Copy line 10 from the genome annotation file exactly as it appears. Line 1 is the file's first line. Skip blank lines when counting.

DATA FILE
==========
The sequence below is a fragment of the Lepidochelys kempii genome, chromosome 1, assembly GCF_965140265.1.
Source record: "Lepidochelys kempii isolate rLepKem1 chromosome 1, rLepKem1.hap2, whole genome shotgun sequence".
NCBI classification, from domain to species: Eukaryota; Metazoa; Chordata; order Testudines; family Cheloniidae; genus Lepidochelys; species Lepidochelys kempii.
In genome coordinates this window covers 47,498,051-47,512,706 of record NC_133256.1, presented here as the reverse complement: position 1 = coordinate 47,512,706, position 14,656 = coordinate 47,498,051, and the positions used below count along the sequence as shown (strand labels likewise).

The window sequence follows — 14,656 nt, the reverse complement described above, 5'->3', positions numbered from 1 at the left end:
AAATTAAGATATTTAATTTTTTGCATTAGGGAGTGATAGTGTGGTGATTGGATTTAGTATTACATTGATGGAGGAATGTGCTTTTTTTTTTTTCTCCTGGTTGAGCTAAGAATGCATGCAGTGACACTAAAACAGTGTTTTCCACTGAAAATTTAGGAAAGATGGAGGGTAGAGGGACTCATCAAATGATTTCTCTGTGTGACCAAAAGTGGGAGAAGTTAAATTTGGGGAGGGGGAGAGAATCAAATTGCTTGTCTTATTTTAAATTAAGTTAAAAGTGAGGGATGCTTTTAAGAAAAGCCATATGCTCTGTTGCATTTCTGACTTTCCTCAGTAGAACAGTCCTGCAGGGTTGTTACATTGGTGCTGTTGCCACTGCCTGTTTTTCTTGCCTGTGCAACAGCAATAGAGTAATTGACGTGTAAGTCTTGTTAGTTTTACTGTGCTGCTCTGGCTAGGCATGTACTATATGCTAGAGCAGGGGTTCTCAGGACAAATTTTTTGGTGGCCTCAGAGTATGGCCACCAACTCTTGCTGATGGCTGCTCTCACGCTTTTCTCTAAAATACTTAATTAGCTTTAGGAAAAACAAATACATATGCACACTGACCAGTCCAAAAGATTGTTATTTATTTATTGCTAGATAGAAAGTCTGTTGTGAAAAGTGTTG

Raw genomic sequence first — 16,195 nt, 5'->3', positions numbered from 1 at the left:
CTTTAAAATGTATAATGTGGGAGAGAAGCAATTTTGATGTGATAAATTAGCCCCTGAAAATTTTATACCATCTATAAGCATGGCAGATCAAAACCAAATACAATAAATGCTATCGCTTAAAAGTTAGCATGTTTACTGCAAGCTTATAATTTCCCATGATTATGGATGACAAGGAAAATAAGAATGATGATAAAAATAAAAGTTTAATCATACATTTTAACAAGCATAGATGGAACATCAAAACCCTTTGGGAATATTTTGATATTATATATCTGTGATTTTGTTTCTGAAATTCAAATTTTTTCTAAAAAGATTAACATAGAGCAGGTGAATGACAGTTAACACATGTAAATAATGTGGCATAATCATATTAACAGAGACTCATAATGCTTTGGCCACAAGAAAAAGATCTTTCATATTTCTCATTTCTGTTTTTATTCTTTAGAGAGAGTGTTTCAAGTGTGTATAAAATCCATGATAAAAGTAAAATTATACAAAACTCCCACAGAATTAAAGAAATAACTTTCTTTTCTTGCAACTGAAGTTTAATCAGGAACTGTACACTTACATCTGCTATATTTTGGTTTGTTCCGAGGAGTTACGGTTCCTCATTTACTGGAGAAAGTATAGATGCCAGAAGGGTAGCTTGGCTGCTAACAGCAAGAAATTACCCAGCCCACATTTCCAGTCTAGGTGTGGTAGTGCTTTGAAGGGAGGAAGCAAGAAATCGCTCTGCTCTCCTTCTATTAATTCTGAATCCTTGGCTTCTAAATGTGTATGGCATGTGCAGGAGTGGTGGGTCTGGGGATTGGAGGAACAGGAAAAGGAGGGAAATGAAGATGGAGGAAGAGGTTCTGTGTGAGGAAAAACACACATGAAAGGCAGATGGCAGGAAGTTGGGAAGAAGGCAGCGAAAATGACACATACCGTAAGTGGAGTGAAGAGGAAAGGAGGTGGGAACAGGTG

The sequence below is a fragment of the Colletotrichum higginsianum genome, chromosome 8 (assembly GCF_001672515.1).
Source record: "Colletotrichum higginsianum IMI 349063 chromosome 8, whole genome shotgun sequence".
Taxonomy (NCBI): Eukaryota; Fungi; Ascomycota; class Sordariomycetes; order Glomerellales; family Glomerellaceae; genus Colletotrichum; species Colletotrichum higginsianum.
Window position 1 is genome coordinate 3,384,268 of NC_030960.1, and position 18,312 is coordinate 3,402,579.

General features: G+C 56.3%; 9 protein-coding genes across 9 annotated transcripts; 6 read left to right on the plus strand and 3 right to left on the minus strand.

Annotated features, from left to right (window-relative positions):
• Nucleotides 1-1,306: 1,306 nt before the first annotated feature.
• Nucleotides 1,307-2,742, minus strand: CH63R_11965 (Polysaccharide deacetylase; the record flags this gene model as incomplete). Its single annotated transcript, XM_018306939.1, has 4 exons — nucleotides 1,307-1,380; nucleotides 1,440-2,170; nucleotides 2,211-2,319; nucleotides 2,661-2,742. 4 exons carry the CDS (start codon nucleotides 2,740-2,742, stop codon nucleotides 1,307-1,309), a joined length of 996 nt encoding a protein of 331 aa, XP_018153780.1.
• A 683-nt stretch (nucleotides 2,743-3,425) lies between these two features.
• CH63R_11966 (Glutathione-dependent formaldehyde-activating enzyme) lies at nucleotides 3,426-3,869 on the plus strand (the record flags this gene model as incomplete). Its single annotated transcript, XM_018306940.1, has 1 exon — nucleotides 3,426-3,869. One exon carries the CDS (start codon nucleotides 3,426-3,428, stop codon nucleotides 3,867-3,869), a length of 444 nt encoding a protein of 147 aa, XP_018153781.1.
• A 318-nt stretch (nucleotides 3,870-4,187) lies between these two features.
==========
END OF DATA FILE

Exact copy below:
Source record: "Colletotrichum higginsianum IMI 349063 chromosome 8, whole genome shotgun sequence".